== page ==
New director general to unveil changes within RTÉ

Kevin Bakhurst will lay out his plan to restore trust in the broadcaster starting with an email to staff on Monday morning

Widespread changes in the management of RTÉ will be unveiled this morning as the new director general, Kevin Bakhurst, promised action after weeks of controversy.

On Sunday evening the director of strategy, Rory Coveney, resigned from his role in order to make way for a “fresh lead team” within the organisation.

Mr Coveney, who is the brother of Fine Gael Minister Simon Coveney and who sat on RTÉ's executive board, came under pressure during Oireachtas hearings last week over RTÉ's decision to run the Toy Show the Musical project. He defended the project despite the fact it lost €2.2 million in its first year.

Staff will receive an email from Mr Bakhurst on Monday morning outlining his plans to restore trust in the organisation after it emerged that RTÉ underreported the salary paid to star presenter Ryan Tubridy.


It is understood Mr Bakhurst will on Monday morning outline sweeping changes around how RTÉ is run, beginning with a restructuring of the executive board which manages day-to-day affairs.

Speaking on Sunday, Mr Bakhurst said that he would “be in contact with staff first thing in the morning via email, and I’ll be going around meeting people, trying to take questions and explain what we’re trying to do. The only thing I’ll say to people is it’s time for action now, that’s all we need.”

Later, Mr Bakhurst thanked Rory Coveney for his “diligence, energy and insight” after Mr Coveney stepped down from his role.

Mr Coveney said he had spoken with Mr Bakhurst and believed that “the tough job ahead of him would be made somewhat easier if he had a fresh lead team”.

Speaking in Cork, Taoiseach Leo Varadkar said Mr Bakhurst would make announcements related to the restructuring of the RTÉ executive, as well as some changes around how to manage potential conflicts of interest.

“I wouldn’t see it as the end of the affair. I think it is the beginning of some changes that are important in RTÉ,” he said.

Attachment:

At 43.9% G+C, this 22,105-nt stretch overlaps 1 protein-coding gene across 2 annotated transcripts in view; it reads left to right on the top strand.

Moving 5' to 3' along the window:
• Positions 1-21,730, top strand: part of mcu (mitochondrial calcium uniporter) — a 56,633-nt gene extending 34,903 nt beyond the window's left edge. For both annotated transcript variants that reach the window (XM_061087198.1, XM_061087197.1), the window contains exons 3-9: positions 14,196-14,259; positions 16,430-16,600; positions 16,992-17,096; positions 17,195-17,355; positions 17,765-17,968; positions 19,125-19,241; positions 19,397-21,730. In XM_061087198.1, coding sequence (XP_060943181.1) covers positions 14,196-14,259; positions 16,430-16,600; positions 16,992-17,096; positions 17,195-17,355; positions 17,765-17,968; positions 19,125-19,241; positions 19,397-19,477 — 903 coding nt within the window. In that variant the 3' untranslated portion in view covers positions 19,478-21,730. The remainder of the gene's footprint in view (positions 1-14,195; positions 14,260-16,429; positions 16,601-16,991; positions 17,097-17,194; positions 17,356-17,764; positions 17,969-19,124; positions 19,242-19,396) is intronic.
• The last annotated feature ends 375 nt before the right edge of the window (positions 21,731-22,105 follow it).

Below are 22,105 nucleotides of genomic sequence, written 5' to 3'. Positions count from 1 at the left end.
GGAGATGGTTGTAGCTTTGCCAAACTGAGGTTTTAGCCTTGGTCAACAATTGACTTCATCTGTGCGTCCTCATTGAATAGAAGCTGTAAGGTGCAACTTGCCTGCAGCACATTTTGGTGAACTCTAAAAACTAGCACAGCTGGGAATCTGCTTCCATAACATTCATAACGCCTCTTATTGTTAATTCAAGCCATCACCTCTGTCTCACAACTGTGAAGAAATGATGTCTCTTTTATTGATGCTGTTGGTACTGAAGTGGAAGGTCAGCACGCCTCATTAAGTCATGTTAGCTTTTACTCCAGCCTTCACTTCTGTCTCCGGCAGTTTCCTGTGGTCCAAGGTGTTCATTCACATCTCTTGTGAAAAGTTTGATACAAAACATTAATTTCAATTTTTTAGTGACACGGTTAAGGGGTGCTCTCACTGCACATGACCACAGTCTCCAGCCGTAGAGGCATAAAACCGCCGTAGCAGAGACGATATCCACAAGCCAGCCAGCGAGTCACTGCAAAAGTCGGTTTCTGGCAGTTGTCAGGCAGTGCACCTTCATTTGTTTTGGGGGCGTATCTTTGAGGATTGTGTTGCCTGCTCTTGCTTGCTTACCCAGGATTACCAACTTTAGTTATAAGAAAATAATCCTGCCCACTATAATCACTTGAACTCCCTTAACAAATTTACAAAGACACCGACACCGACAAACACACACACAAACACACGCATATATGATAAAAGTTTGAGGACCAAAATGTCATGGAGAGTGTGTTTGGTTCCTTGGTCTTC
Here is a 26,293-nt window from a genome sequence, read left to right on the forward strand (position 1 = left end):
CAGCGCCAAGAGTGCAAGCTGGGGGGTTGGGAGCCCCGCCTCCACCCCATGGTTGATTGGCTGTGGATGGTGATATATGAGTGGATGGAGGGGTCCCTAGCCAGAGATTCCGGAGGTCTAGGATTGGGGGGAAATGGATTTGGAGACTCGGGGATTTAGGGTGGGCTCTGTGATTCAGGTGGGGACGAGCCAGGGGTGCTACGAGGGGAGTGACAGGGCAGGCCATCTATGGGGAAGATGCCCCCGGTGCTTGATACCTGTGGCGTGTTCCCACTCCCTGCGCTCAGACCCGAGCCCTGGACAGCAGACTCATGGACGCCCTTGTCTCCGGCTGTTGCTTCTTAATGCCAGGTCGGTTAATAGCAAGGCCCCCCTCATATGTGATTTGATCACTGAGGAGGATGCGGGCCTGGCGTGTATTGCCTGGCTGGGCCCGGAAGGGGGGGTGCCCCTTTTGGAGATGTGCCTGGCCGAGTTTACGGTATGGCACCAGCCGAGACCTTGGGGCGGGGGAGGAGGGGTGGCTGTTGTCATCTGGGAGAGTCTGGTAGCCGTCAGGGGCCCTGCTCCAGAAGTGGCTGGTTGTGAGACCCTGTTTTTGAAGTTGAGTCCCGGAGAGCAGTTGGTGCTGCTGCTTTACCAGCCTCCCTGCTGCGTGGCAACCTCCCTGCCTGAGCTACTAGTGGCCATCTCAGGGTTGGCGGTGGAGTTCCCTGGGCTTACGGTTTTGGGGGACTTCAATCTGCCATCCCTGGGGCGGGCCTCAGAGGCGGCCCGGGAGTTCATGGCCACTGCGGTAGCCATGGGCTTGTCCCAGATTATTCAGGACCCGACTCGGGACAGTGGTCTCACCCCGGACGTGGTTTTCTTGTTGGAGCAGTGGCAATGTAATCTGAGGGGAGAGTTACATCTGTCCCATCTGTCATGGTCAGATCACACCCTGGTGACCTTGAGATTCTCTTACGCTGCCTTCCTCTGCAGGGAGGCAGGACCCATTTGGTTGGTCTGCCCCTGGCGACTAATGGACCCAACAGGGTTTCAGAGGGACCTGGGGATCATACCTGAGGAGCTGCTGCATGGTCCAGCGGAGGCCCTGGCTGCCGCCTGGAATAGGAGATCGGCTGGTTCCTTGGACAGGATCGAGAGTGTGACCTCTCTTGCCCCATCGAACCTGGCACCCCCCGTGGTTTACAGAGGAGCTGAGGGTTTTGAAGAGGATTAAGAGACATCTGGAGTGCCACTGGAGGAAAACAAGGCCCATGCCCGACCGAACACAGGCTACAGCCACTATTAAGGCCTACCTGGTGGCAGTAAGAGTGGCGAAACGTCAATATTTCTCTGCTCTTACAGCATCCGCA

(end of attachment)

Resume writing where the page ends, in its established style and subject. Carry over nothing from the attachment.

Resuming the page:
The Fine Gael leader said it would be an important week for the broadcaster.

Mr Varadkar also warned that people should not rush to judgment before hearing Ryan Tubridy and agent Noel Kelly’s highly anticipated evidence before two Oireachtas committees on Tuesday.

“I think it is a good thing that he [Tubridy] is willing to come before a committee and I am quite certain that he will be willing to answer questions and give his side of the story. I don’t like rushing to judgment. I really would say to people let’s not rush to judgment.”

In correspondence to Mr Tubridy and Mr Kelly, Public Accounts Committee chair Brian Stanley outlined a number of broad topics that committee members will be hoping to cover. These include details of payments made to Mr Tubridy between 2017 to date; details of his contractual relationships with RTÉ, including related payments and exit fees; and details of the agreement between Renault, RTE and Mr Tubridy.

Asked about the finances of the organisation, the Taoiseach said any request for a bailout in future would come with “consequences”.

“If RTÉ runs into a serious financial situation during the course of the year, well then we will have to consider that. But it has never been the case that any public body has been bailed out without there being consequences … If there is a bailout, it is always conditional,” he said

A spokesman for the Department of Media confirmed that in May, former director general of RTÉ Dee Forbes sought interim funding of €34.5 million ahead of budget talks. “Any decision on future reform of the TV licence system has been paused as RTÉ addresses its current governance issues,” the spokesman said.

Fianna Fáil senator Malcolm Byrne said the licence fee should be abolished and public-sector broadcasting should be funded from general taxation.

Jennifer Bray

Jennifer Bray

Jennifer Bray is a Political Correspondent with The Irish Times

Colm Keena

Colm Keena

Colm Keena is an Irish Times journalist. He was previously legal-affairs correspondent and public-affairs correspondent

Barry Roche

Barry Roche

Barry Roche is Southern Correspondent of The Irish Times